The wadi flows out of the village and into a dramatic and steep-sided canyon, which winds up from its entrance, occasioned by rock pools ideal for a quick dip. We will serve a delicious Hud Hud picnic lunch in the shade of the cliffs. We return late afternoon to enjoy another night under the stars with Fred Watson pointing out his favourite northern hemisphere constellations.  Hud hud camp - (B, L, D)


Day 5 - Tuesday 27 February  

Feeling energetic? Time to stretch your legs and hike to the top of the dunes to watch the sunrise over the magnificent Wahiba Sands desert. After breakfast, we leave the dunes behind us and stop at some well persevered old merchant’s houses on the outskirts of Ibra. The drive to Jebel Akhdar with a lunch stop in the beautiful village of Birkat Al Mauz.

Shaded date plantations are overlooked by the ruins of the original village of Birkat, which was evacuated during the Jebel wars. Here we can take a short walk along the falaj (ancient irrigation system) and learn more about how it has been used in agriculture and farming for many centuries and is still used today.

From here we continue to the foot of Jebel Akhdar and wind up 2,000m to the Saiq Plateau, passing luscious juniper, fig and olive trees, before we arrive at the Alila in time for sunset. The resident Astronomer tonight will show us around the skies after dinner.  Alila, Jebel Akhdar (B, L, D)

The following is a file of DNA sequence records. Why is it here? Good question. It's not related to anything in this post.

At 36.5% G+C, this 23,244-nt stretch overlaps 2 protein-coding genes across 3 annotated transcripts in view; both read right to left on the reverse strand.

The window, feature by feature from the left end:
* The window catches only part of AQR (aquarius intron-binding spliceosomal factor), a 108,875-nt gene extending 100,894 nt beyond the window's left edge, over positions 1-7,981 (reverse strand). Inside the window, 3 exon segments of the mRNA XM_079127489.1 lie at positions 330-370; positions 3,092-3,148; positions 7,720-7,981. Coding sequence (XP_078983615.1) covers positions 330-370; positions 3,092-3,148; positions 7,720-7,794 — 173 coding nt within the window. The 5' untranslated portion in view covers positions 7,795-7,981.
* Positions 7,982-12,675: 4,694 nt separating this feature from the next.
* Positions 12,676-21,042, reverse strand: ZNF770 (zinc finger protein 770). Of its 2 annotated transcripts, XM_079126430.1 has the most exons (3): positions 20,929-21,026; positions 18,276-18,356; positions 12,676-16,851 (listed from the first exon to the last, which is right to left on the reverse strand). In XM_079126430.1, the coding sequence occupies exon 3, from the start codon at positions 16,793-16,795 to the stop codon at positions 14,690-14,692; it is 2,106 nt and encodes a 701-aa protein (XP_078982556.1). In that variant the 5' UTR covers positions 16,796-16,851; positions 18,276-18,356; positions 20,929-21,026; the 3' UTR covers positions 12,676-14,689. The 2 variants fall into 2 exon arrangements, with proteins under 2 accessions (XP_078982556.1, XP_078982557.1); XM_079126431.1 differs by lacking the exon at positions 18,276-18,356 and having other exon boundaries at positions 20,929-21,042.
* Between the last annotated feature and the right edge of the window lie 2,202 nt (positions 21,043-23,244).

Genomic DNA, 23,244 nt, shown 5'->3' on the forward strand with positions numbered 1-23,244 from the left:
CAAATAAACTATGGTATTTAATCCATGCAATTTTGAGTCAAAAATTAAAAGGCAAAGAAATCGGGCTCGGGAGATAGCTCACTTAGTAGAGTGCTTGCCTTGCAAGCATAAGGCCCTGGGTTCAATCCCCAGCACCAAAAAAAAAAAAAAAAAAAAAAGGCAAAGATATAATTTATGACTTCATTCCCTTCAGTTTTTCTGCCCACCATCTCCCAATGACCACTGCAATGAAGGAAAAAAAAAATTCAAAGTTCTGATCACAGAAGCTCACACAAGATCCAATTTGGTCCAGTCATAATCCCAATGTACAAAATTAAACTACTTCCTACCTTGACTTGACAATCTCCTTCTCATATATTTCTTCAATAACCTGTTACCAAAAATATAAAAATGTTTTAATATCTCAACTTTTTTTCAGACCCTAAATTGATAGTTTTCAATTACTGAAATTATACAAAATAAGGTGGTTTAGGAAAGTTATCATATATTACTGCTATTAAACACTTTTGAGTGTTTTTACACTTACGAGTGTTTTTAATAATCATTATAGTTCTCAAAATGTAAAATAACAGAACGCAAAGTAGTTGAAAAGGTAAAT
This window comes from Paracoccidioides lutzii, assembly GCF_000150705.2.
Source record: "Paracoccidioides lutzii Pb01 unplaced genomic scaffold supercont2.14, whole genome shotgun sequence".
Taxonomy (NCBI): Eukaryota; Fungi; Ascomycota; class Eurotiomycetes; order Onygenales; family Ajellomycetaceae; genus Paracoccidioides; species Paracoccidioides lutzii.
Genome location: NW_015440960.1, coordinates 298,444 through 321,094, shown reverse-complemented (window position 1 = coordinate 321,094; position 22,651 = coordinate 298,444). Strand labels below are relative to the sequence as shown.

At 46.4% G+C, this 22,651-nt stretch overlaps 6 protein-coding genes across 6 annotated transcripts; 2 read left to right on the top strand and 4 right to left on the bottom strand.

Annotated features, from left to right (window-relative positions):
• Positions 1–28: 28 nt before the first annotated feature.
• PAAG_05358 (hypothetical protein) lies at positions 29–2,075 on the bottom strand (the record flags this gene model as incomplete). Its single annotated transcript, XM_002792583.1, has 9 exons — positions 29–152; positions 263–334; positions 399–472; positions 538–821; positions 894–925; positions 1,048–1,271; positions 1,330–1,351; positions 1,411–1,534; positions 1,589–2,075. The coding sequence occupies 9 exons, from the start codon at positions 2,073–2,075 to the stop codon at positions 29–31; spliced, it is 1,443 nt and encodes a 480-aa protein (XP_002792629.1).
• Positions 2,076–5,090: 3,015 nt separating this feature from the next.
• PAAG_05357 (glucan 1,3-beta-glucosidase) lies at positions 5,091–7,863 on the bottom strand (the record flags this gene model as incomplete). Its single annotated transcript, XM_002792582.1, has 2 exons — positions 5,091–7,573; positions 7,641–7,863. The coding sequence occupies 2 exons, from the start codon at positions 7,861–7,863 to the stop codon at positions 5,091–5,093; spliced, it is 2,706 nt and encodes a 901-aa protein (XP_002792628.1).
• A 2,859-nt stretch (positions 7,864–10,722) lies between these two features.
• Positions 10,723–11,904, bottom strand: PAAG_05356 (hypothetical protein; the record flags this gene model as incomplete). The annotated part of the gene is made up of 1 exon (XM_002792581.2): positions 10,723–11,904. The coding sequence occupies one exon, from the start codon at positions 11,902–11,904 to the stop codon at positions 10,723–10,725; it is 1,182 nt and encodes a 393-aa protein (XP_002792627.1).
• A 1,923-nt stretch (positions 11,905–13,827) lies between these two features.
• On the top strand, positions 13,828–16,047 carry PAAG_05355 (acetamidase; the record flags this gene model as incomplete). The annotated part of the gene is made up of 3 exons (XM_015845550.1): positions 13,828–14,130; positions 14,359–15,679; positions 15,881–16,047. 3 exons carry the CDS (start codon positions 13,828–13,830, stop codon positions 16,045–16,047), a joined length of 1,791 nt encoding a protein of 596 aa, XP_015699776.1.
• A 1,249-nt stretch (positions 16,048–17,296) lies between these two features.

Day 6 - Wednesday 28 February 

We spend the day exploring the village of Wadi Bani Habib, and a walk through the ruins of the old settlements provides us with an interesting insight into what life may have been like here centuries ago.

Jebel Akhdar also has great importance in Oman’s military history and British RAF relics can still be found here. The geology is fascinating and best explored by one of the great walks in this area.

Here we will be joined by a geologist who will accompany the group for two days and provide insights on the fascinating geology of this area. Alila, Jebel Akhdar (B, L) 


Day 7 - Thursday 1 - March Hajar Mountains

After a leisurely breakfast and some leisure time in the morning, we descend Jebel Akhdar and discover some of the old towns and villages in the foothills of Jebel Shams (Jebel Akhdar’s neighbouring peak).

Al Hamra, a 400-year-old town, is home to some of the oldest preserved houses that can be found in Oman. Winding up the rocky hillside, is the small ancient village of Misfat al Abriyyin with its picturesque collection of ochre-coloured stone buildings, giving it a somewhat medieval feel. A walk through this pretty village of twisting lanes and covered passages brings you to the falaj, which runs below the village, surrounded by lush bougainvillea, banana palms and other greenery.

We then gradually make our way up to our final camp above the town of Tanuf, nestled in the mountains 1,000m above sea level, in time for sundowners. Exclusive Hud Hud Camp in the Hajar Mountains - (B, L, D)